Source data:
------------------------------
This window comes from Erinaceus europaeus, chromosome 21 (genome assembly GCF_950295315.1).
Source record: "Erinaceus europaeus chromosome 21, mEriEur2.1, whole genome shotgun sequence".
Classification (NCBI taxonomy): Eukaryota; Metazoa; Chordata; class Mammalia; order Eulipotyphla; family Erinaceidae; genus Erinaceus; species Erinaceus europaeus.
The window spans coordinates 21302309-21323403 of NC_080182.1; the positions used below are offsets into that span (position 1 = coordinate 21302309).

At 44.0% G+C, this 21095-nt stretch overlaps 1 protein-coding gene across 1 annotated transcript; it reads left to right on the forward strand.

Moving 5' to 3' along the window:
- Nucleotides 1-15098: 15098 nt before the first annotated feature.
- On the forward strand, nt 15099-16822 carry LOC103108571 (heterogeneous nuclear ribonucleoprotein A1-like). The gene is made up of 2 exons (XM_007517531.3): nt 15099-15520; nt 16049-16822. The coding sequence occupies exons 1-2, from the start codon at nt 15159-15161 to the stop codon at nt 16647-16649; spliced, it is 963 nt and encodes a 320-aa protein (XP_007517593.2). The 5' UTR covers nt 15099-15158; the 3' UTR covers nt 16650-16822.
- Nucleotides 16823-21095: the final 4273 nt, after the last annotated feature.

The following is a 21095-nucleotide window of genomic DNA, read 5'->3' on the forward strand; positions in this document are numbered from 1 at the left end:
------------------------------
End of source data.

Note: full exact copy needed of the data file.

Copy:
This window comes from Erinaceus europaeus, chromosome 21 (genome assembly GCF_950295315.1).
Source record: "Erinaceus europaeus chromosome 21, mEriEur2.1, whole genome shotgun sequence".
Classification (NCBI taxonomy): Eukaryota; Metazoa; Chordata; class Mammalia; order Eulipotyphla; family Erinaceidae; genus Erinaceus; species Erinaceus europaeus.
The window spans coordinates 21302309-21323403 of NC_080182.1; the positions used below are offsets into that span (position 1 = coordinate 21302309).

At 44.0% G+C, this 21095-nt stretch overlaps 1 protein-coding gene across 1 annotated transcript; it reads left to right on the forward strand.

Moving 5' to 3' along the window:
- Nucleotides 1-15098: 15098 nt before the first annotated feature.
- On the forward strand, nt 15099-16822 carry LOC103108571 (heterogeneous nuclear ribonucleoprotein A1-like). The gene is made up of 2 exons (XM_007517531.3): nt 15099-15520; nt 16049-16822. The coding sequence occupies exons 1-2, from the start codon at nt 15159-15161 to the stop codon at nt 16647-16649; spliced, it is 963 nt and encodes a 320-aa protein (XP_007517593.2). The 5' UTR covers nt 15099-15158; the 3' UTR covers nt 16650-16822.
- Nucleotides 16823-21095: the final 4273 nt, after the last annotated feature.

The following is a 21095-nucleotide window of genomic DNA, read 5'->3' on the forward strand; positions in this document are numbered from 1 at the left end: